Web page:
Prison Population

Prison Population

(Private Members Statement, 26 May 2015, Legislative Assembly, NSW Parliament)

Our rising prison population has economic and social costs for the community and for prisoners. My constituents want government to focus on early intervention, rehabilitation and restoration. The New South Wales prison population has soared to an historic 11,100 inmates, which is about three times the rate in Scandinavian countries. Over the past 10 years the number of adults imprisoned has increased by 50 per cent, and is expected to keep growing under new bail laws. Our prison capacity is 10,800 and a Sydney Morning Herald article of 3 February reported that inmates are detained at police stations and courthouses because there are not enough jail cells. Aboriginal and Torres Strait Islander people constitute 2 per cent of the population but nearly a quarter of all inmates, and since 1989 the Indigenous imprisonment rate has grown 12 times faster than for other sectors of the population. Women's imprisonment rates have risen by nearly half since 2001 compared with less than 19 per cent for men, with women being imprisoned at four times the rate they were 20 years ago. 

Research has identified no link between high incarceration rates and reduced crime. Reducing crime requires addressing its socio-economic causes including disadvantage, poverty, poor education, drugs and alcohol, mental health and housing. In New South Wales 68 per cent of prisoners reoffend, reinforcing that imprisonment does little to deter future offending and that incarceration can increase reoffending. Mental illness, drug and alcohol problems, and trauma such as sexual assault are higher among prisoners, especially women. Prisoners are more likely to have lower literacy and less education, and higher levels of cognitive impairment. Prisons are overcrowded and risk human rights breaches; rehabilitation and education are limited.

According to the World Health Organization, violence, aggression, self-harm and suicide levels rise in prisons due to the "disciplinary regime, lack of choice about activities and the people that prisoners spend time with, and limited communications with family, especially children, and friends." Many prisoners who have a mental illness do not receive treatment and their behaviour more often results in solitary confinement, thereby worsening symptoms. Around half of prisoners faced drug and alcohol charges but prison drug programs are limited and inadequate. There are no programs targeting female offenders despite the greater proportion of women in prison who use drugs. Drug courts have been shown to be effective and we now have three of them, but more drug rehabilitation programs are vital.

The United Nations Rules for the Treatment of Women Prisoners and Non-Custodial Measures for Women Offenders, known as the Bangkok Rules, encourage alternatives to imprisoning women. Female prisoners have often experienced sexual, physical and psychological abuse but only two of the seven New South Wales women's prisons offer professional sexual assault programs. Standard procedures such as strip searches can be particularly traumatic for women prisoners who have experienced sexual abuse and searches on women should be restricted, with alternative methods used to prevent contraband. Nearly three-quarters of women in prison are mothers, with 62 per cent of them the sole caregiver and the majority of children aged under six. Mother and child must have regular contact but the remoteness of women's prisons prevents this.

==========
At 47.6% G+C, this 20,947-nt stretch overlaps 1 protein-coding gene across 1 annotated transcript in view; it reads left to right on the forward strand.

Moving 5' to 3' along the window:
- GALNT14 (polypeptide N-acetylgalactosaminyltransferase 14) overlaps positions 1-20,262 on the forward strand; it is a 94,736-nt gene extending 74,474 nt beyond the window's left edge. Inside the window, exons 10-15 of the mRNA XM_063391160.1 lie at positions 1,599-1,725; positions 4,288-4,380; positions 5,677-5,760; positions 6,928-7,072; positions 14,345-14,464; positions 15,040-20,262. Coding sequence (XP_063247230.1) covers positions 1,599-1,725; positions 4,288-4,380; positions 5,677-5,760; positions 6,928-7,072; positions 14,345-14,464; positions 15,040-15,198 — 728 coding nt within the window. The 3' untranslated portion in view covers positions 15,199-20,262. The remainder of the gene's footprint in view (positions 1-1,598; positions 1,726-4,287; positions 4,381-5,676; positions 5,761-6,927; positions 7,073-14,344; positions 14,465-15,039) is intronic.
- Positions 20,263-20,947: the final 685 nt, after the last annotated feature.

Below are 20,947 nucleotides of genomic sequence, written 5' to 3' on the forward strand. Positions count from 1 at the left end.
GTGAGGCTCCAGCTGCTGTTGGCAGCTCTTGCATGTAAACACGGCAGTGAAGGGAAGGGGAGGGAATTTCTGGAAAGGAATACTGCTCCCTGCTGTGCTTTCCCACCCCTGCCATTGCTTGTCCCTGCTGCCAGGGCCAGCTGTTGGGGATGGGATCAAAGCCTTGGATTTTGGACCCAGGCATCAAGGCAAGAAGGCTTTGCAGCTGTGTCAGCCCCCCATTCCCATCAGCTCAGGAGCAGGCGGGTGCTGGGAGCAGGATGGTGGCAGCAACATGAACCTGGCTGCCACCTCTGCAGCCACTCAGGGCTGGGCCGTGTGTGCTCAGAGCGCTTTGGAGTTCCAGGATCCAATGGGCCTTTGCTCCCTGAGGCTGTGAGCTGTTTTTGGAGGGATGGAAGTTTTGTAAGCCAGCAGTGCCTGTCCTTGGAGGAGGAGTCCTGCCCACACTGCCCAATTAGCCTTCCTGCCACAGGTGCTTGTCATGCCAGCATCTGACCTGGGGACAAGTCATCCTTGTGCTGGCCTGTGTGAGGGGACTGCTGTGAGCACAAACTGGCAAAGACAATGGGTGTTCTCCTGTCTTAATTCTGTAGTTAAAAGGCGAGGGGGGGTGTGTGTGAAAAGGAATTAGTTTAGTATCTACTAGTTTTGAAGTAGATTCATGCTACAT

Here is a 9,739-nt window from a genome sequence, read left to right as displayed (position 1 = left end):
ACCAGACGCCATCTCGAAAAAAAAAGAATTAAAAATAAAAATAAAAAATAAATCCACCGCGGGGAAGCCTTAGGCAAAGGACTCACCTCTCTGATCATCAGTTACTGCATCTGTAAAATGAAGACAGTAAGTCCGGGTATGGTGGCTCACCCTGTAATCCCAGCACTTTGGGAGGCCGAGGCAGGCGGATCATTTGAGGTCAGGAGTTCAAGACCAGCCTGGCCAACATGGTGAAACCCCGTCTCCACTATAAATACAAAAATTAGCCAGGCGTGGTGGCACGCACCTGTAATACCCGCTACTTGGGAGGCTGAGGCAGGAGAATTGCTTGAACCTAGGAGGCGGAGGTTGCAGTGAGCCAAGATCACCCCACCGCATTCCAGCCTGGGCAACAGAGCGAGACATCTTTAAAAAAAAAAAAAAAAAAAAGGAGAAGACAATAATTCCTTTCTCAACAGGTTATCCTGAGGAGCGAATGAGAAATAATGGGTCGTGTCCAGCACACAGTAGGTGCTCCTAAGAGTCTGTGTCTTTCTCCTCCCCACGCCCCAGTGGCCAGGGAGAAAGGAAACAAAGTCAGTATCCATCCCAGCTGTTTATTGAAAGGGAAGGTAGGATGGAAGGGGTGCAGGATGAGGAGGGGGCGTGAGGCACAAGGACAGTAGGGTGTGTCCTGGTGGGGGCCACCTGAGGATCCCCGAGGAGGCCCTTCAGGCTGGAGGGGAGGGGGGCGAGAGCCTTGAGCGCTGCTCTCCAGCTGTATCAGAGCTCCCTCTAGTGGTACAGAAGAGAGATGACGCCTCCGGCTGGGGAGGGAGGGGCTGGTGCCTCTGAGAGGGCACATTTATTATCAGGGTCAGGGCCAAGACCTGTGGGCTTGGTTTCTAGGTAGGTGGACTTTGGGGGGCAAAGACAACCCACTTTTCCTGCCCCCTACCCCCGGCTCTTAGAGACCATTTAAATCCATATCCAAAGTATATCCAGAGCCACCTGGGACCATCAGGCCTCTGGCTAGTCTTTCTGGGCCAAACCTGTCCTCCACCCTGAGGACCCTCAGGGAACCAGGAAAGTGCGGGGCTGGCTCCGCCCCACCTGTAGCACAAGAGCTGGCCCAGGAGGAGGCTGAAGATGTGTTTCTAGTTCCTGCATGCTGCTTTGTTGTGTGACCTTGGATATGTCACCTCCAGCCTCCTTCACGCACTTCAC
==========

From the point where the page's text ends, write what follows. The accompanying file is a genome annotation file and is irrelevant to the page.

Today the Government announced that it might relocate Long Bay Correctional Centre—this could push another facility to the fringes, reducing accessibility for more prisoners. Loss of family contact punishes women beyond sentences and has enduring effects on children, including their being at risk of State care. Specialist services are needed to help the children of prisoners. I understand that there are few police protocols for arresting someone with dependent children and some prisons control family visits as a form of discipline. Women prisoners are less likely to be employed before their imprisonment or to have jobs organised on release, and have less access to rehabilitation, education, training and job programs. Thirty per cent of women in custody are on remand with no access to programs. Employment is a strong predictor of recidivism, but there is little support. Instead of incentives for education, prisoners earn more from working, which undermines their future. 

Homelessness and mental health problems are linked with offending and reoffending. The Government must increase social housing stock and provide post-release supported accommodation. Tough bail and mandatory sentencing laws remove consideration of individual circumstances and result in higher incarceration rates without deterring crime, especially for first offences. Governments must partner with the non-government and business sectors. We should help prisoners establish new skills in prison that give them opportunities to treat drug problems and mental illness, and to move away from a prison career on release. We must expand and resource prevention, early intervention, diversion and rehabilitation programs, and help integrate offenders back into their families and communities, maintain a home and get work. Evidence-based approaches such as the Magistrates Early Referral Into Treatment program and drug courts must be expanded, and we must trial innovation and test new approaches to better spend the money and improve outcomes for offenders and the community.

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